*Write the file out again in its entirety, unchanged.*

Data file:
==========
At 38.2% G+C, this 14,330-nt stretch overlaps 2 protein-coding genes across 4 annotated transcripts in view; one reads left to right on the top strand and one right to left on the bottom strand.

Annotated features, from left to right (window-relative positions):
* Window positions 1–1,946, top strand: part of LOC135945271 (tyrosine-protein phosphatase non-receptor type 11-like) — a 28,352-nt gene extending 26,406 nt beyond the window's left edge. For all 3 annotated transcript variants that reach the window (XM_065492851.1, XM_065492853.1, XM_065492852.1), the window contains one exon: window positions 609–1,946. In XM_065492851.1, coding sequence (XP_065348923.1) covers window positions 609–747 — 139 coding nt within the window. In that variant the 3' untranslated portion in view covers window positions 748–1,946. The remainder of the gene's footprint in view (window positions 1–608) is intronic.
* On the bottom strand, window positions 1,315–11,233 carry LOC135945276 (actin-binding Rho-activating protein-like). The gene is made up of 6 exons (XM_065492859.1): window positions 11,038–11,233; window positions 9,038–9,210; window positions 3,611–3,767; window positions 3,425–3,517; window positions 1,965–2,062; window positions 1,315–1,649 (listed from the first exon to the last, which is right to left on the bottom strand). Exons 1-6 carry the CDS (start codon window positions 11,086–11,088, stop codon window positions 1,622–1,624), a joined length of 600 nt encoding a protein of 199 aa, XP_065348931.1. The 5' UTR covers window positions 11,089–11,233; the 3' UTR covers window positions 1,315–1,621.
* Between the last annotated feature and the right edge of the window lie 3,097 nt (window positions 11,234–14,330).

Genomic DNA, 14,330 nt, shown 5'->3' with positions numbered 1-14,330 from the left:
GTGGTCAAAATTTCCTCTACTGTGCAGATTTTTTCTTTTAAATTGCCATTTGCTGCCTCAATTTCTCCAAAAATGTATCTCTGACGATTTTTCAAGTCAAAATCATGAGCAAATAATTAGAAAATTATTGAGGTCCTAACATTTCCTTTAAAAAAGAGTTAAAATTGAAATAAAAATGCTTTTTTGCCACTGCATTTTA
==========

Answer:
At 38.2% G+C, this 14,330-nt stretch overlaps 2 protein-coding genes across 4 annotated transcripts in view; one reads left to right on the top strand and one right to left on the bottom strand.

Annotated features, from left to right (window-relative positions):
* Window positions 1–1,946, top strand: part of LOC135945271 (tyrosine-protein phosphatase non-receptor type 11-like) — a 28,352-nt gene extending 26,406 nt beyond the window's left edge. For all 3 annotated transcript variants that reach the window (XM_065492851.1, XM_065492853.1, XM_065492852.1), the window contains one exon: window positions 609–1,946. In XM_065492851.1, coding sequence (XP_065348923.1) covers window positions 609–747 — 139 coding nt within the window. In that variant the 3' untranslated portion in view covers window positions 748–1,946. The remainder of the gene's footprint in view (window positions 1–608) is intronic.
* On the bottom strand, window positions 1,315–11,233 carry LOC135945276 (actin-binding Rho-activating protein-like). The gene is made up of 6 exons (XM_065492859.1): window positions 11,038–11,233; window positions 9,038–9,210; window positions 3,611–3,767; window positions 3,425–3,517; window positions 1,965–2,062; window positions 1,315–1,649 (listed from the first exon to the last, which is right to left on the bottom strand). Exons 1-6 carry the CDS (start codon window positions 11,086–11,088, stop codon window positions 1,622–1,624), a joined length of 600 nt encoding a protein of 199 aa, XP_065348931.1. The 5' UTR covers window positions 11,089–11,233; the 3' UTR covers window positions 1,315–1,621.
* Between the last annotated feature and the right edge of the window lie 3,097 nt (window positions 11,234–14,330).

Genomic DNA, 14,330 nt, shown 5'->3' with positions numbered 1-14,330 from the left:
GTGGTCAAAATTTCCTCTACTGTGCAGATTTTTTCTTTTAAATTGCCATTTGCTGCCTCAATTTCTCCAAAAATGTATCTCTGACGATTTTTCAAGTCAAAATCATGAGCAAATAATTAGAAAATTATTGAGGTCCTAACATTTCCTTTAAAAAAGAGTTAAAATTGAAATAAAAATGCTTTTTTGCCACTGCATTTTA